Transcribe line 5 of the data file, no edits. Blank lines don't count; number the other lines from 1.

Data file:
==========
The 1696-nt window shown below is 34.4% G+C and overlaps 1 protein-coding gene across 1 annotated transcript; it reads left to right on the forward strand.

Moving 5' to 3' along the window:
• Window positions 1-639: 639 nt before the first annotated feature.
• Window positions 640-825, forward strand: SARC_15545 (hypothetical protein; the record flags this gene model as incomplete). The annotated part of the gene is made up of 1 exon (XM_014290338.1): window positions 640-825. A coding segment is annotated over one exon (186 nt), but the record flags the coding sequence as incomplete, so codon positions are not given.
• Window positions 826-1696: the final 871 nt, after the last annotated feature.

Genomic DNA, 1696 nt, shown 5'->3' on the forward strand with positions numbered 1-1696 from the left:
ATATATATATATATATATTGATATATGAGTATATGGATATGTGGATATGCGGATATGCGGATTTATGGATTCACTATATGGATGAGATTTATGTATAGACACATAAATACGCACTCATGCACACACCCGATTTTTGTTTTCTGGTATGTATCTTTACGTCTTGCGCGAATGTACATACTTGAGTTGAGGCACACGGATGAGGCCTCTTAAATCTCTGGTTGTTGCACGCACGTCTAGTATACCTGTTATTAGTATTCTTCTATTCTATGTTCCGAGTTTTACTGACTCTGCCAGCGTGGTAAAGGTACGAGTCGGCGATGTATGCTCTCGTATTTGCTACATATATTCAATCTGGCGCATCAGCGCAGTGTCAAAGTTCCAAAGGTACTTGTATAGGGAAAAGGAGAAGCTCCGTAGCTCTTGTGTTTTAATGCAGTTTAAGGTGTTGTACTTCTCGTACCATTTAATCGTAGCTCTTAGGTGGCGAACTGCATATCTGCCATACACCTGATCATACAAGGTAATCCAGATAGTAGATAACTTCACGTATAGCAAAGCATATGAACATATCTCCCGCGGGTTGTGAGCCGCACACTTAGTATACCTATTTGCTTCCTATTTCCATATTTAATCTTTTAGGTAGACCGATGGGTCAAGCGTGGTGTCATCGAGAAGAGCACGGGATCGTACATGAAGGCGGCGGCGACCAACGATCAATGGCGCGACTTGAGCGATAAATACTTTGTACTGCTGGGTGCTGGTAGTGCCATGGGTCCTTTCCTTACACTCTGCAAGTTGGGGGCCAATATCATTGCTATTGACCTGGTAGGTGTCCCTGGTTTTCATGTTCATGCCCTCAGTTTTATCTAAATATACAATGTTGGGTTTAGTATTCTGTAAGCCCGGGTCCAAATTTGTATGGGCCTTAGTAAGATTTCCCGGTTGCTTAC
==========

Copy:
• Window positions 826-1696: the final 871 nt, after the last annotated feature.